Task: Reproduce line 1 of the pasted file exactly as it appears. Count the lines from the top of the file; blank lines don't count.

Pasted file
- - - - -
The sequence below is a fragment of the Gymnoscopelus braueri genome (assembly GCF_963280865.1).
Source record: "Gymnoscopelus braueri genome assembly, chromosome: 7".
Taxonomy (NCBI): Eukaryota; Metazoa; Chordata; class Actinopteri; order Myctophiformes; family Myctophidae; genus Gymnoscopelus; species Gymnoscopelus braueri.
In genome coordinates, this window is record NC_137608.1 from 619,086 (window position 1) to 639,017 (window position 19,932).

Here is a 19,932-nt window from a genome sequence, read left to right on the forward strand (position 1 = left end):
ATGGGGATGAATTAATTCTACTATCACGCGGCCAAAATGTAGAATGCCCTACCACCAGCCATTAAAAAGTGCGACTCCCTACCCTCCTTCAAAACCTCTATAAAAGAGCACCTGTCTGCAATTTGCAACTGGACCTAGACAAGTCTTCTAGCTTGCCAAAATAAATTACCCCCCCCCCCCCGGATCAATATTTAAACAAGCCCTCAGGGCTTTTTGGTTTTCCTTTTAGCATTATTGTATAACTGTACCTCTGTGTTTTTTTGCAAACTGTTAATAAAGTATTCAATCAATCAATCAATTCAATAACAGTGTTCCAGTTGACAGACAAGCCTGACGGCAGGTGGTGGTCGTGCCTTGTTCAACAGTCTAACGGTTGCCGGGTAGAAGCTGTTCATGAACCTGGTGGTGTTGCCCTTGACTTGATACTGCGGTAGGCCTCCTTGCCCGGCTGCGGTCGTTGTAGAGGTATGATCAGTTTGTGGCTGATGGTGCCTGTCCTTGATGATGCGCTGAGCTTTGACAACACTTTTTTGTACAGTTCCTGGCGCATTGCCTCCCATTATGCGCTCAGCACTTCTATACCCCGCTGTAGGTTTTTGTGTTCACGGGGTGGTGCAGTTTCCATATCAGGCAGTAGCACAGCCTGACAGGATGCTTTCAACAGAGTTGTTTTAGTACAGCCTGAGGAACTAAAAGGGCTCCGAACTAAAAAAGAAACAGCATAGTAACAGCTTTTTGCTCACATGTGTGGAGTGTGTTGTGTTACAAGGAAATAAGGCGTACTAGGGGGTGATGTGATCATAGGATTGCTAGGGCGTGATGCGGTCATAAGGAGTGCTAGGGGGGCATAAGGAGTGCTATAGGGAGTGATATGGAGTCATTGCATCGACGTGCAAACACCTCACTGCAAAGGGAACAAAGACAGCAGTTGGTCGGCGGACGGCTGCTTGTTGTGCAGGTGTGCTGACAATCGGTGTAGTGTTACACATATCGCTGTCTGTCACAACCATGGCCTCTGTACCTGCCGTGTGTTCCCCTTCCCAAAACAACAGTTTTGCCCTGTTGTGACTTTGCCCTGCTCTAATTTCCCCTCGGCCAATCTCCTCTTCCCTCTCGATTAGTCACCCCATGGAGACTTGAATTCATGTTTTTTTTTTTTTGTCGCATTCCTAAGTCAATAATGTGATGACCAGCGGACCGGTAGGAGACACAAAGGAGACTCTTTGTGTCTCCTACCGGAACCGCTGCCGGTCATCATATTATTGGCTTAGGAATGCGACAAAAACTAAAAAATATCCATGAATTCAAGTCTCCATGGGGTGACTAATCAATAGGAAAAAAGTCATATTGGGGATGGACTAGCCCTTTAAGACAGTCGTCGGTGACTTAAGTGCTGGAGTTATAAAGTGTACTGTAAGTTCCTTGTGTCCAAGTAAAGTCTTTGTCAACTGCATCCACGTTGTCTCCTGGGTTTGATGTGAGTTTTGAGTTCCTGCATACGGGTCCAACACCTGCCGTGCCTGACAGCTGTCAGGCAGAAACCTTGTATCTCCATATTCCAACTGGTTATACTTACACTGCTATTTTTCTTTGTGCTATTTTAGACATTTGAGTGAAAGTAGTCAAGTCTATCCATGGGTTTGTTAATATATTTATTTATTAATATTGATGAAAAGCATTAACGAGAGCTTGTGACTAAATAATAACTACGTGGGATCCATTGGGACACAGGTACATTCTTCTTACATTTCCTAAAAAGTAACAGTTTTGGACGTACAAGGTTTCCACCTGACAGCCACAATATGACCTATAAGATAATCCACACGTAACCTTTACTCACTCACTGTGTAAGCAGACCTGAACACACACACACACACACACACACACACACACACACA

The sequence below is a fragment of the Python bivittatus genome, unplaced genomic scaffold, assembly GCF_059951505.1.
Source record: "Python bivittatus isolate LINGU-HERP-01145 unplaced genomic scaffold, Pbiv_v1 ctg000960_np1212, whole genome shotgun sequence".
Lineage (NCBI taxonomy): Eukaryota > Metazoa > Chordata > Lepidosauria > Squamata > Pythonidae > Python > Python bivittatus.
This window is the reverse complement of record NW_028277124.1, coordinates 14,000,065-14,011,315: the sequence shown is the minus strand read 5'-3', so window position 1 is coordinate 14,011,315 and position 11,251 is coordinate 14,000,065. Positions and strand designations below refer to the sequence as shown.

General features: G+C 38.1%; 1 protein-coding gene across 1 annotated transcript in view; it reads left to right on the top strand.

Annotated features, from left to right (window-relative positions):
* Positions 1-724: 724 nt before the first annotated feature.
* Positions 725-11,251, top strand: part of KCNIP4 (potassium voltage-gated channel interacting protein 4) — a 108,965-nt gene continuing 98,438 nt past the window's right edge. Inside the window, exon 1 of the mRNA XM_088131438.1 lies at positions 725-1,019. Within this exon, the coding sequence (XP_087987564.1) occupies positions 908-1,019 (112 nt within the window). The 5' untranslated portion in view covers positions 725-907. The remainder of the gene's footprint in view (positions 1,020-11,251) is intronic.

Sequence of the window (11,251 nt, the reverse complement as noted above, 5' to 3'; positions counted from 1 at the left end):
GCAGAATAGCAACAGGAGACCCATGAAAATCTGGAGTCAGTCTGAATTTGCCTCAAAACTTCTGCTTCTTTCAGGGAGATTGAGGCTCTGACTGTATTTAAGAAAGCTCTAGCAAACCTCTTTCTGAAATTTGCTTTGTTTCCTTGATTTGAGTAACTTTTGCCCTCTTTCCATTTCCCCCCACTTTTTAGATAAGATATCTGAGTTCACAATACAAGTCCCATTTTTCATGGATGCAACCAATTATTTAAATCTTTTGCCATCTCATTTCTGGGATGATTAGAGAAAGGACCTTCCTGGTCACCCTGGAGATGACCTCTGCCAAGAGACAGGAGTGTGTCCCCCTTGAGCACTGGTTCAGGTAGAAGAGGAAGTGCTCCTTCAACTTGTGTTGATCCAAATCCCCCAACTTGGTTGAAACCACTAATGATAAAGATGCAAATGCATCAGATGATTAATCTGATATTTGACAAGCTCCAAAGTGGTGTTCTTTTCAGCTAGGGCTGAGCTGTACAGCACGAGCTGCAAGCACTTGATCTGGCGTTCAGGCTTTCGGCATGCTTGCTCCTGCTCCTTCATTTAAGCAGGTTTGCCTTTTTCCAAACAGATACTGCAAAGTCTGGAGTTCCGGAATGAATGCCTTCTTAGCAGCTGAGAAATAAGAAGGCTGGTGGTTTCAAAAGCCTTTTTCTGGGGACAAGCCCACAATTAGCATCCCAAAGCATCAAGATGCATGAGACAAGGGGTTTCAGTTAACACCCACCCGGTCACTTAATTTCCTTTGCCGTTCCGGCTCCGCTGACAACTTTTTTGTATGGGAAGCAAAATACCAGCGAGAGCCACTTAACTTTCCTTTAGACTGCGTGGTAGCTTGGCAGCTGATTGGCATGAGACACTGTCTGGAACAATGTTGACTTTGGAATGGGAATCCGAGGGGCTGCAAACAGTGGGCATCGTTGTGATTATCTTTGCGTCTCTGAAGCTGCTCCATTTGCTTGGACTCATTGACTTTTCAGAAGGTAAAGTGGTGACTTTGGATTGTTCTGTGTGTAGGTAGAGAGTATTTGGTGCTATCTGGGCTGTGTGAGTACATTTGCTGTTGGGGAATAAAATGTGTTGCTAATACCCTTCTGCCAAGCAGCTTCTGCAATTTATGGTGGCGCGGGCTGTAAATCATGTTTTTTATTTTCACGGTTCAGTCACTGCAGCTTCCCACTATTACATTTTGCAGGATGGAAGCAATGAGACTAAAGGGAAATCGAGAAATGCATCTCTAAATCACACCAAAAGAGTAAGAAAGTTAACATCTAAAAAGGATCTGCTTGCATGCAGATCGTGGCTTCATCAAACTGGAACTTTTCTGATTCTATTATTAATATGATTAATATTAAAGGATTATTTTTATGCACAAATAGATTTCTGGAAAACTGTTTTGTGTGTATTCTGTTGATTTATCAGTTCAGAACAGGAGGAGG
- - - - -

The sequence below is a fragment of the Gymnoscopelus braueri genome (assembly GCF_963280865.1).